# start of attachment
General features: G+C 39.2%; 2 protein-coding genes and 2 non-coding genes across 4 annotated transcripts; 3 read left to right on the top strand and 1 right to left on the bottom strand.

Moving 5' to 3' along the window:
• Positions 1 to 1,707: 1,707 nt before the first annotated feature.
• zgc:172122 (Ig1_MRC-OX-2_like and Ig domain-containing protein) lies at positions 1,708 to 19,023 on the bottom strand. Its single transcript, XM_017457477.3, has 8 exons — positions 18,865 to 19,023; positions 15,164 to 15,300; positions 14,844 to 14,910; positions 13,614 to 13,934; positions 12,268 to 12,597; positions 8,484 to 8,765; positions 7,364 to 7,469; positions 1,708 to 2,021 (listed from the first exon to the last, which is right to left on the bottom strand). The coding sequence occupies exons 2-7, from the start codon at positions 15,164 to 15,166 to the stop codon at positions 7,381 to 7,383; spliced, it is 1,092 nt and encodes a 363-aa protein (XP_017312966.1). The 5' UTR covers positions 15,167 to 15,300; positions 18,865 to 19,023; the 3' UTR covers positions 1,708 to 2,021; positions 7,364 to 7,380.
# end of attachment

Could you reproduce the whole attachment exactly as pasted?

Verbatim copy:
General features: G+C 39.2%; 2 protein-coding genes and 2 non-coding genes across 4 annotated transcripts; 3 read left to right on the top strand and 1 right to left on the bottom strand.

Moving 5' to 3' along the window:
• Positions 1 to 1,707: 1,707 nt before the first annotated feature.
• zgc:172122 (Ig1_MRC-OX-2_like and Ig domain-containing protein) lies at positions 1,708 to 19,023 on the bottom strand. Its single transcript, XM_017457477.3, has 8 exons — positions 18,865 to 19,023; positions 15,164 to 15,300; positions 14,844 to 14,910; positions 13,614 to 13,934; positions 12,268 to 12,597; positions 8,484 to 8,765; positions 7,364 to 7,469; positions 1,708 to 2,021 (listed from the first exon to the last, which is right to left on the bottom strand). The coding sequence occupies exons 2-7, from the start codon at positions 15,164 to 15,166 to the stop codon at positions 7,381 to 7,383; spliced, it is 1,092 nt and encodes a 363-aa protein (XP_017312966.1). The 5' UTR covers positions 15,167 to 15,300; positions 18,865 to 19,023; the 3' UTR covers positions 1,708 to 2,021; positions 7,364 to 7,380.